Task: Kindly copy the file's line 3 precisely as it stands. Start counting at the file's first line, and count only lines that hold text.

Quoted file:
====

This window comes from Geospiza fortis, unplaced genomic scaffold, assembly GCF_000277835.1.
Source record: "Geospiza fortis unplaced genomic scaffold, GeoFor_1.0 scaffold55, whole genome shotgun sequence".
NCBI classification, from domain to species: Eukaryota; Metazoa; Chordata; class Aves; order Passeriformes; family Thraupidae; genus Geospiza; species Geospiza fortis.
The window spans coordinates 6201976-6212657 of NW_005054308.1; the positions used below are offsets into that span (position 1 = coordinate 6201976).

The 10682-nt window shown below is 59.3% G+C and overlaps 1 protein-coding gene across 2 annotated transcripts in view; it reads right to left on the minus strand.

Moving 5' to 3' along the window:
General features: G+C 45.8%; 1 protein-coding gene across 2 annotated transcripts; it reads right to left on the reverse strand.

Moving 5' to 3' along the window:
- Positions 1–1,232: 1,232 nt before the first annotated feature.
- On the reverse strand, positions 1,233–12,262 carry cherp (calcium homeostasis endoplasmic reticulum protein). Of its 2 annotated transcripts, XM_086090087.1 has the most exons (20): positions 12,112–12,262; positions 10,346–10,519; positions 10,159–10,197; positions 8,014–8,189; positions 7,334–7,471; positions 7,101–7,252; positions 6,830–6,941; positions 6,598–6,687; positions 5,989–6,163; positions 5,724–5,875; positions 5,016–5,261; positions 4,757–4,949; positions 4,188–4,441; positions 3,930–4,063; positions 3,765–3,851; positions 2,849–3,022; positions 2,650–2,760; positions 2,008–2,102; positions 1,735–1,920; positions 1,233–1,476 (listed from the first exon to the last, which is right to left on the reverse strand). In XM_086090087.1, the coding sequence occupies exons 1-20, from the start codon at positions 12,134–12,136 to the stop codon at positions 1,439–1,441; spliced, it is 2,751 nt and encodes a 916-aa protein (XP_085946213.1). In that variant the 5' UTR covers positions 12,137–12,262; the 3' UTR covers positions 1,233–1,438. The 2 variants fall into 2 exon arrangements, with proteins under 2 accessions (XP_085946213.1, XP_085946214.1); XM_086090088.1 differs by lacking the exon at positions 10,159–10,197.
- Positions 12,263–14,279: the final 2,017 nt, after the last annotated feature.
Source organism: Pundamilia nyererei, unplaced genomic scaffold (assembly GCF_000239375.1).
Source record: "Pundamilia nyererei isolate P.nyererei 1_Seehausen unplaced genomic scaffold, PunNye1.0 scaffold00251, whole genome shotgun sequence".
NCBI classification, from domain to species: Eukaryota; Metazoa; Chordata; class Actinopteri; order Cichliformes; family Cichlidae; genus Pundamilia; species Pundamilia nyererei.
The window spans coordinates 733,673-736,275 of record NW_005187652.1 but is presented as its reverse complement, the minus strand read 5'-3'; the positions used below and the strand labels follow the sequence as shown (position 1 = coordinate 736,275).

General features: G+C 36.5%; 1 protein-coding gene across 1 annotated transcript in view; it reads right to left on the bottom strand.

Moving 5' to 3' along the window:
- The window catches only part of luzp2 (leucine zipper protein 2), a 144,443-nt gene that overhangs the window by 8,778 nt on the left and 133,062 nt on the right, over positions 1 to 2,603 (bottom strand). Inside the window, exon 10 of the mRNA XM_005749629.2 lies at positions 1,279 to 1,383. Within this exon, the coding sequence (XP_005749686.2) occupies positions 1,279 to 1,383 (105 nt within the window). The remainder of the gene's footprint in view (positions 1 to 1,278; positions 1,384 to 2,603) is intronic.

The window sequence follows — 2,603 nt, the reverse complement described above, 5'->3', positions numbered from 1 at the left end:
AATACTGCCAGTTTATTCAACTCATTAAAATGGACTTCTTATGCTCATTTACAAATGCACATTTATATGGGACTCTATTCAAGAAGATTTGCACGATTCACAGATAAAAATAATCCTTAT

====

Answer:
NCBI classification, from domain to species: Eukaryota; Metazoa; Chordata; class Aves; order Passeriformes; family Thraupidae; genus Geospiza; species Geospiza fortis.